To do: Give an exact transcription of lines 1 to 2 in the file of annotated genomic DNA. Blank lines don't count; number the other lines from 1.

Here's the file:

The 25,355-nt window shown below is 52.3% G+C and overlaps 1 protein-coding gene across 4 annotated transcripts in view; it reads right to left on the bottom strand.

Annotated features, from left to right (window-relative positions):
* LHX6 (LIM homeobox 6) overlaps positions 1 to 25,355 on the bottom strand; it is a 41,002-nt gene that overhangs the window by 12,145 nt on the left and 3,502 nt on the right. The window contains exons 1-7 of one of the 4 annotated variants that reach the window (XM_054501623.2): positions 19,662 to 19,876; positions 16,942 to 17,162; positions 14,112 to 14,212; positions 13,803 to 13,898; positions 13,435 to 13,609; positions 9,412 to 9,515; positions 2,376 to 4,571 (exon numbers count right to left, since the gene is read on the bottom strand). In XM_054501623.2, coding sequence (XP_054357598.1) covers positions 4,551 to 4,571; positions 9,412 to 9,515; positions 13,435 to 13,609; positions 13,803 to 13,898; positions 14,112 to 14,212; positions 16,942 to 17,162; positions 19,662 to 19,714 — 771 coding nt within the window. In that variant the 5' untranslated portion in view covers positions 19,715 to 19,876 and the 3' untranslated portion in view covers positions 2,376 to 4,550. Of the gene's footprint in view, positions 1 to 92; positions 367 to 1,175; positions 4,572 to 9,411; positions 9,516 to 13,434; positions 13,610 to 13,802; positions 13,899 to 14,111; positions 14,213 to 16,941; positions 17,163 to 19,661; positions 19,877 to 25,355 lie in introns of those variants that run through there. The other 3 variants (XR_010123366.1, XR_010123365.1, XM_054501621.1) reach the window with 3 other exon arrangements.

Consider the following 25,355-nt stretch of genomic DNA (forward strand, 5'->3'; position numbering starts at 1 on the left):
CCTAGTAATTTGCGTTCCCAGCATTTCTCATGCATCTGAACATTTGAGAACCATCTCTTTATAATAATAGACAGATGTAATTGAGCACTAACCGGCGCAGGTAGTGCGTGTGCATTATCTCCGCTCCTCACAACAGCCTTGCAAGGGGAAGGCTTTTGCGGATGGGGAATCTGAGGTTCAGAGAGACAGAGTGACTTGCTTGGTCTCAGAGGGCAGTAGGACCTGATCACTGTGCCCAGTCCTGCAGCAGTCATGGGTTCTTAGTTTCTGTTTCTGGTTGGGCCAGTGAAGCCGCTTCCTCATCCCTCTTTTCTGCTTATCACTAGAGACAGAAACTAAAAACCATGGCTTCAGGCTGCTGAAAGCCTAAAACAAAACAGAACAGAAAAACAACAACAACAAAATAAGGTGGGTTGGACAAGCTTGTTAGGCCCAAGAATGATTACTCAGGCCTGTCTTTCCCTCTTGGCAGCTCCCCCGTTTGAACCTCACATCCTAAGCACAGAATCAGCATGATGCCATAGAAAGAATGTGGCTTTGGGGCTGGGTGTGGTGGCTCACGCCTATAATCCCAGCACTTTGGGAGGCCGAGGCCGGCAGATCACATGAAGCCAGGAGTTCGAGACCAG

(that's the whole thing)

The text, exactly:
The 25,355-nt window shown below is 52.3% G+C and overlaps 1 protein-coding gene across 4 annotated transcripts in view; it reads right to left on the bottom strand.

Annotated features, from left to right (window-relative positions):